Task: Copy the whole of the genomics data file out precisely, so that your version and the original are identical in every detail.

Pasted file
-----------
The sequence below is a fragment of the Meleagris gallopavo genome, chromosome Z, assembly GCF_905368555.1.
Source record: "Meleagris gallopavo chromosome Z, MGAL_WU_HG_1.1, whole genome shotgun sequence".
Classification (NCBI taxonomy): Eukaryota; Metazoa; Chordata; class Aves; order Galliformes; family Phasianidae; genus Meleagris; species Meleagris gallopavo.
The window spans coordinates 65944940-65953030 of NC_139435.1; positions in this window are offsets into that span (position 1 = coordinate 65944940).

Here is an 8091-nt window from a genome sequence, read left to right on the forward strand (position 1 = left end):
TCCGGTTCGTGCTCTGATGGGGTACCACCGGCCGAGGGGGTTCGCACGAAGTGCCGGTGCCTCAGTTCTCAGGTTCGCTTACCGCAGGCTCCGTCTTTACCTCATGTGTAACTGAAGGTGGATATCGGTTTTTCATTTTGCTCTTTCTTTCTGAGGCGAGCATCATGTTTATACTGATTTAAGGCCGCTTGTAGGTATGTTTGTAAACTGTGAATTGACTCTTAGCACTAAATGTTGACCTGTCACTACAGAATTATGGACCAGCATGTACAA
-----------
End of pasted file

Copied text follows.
The sequence below is a fragment of the Meleagris gallopavo genome, chromosome Z, assembly GCF_905368555.1.
Source record: "Meleagris gallopavo chromosome Z, MGAL_WU_HG_1.1, whole genome shotgun sequence".
Classification (NCBI taxonomy): Eukaryota; Metazoa; Chordata; class Aves; order Galliformes; family Phasianidae; genus Meleagris; species Meleagris gallopavo.
The window spans coordinates 65944940-65953030 of NC_139435.1; positions in this window are offsets into that span (position 1 = coordinate 65944940).

Here is an 8091-nt window from a genome sequence, read left to right on the forward strand (position 1 = left end):
TCCGGTTCGTGCTCTGATGGGGTACCACCGGCCGAGGGGGTTCGCACGAAGTGCCGGTGCCTCAGTTCTCAGGTTCGCTTACCGCAGGCTCCGTCTTTACCTCATGTGTAACTGAAGGTGGATATCGGTTTTTCATTTTGCTCTTTCTTTCTGAGGCGAGCATCATGTTTATACTGATTTAAGGCCGCTTGTAGGTATGTTTGTAAACTGTGAATTGACTCTTAGCACTAAATGTTGACCTGTCACTACAGAATTATGGACCAGCATGTACAA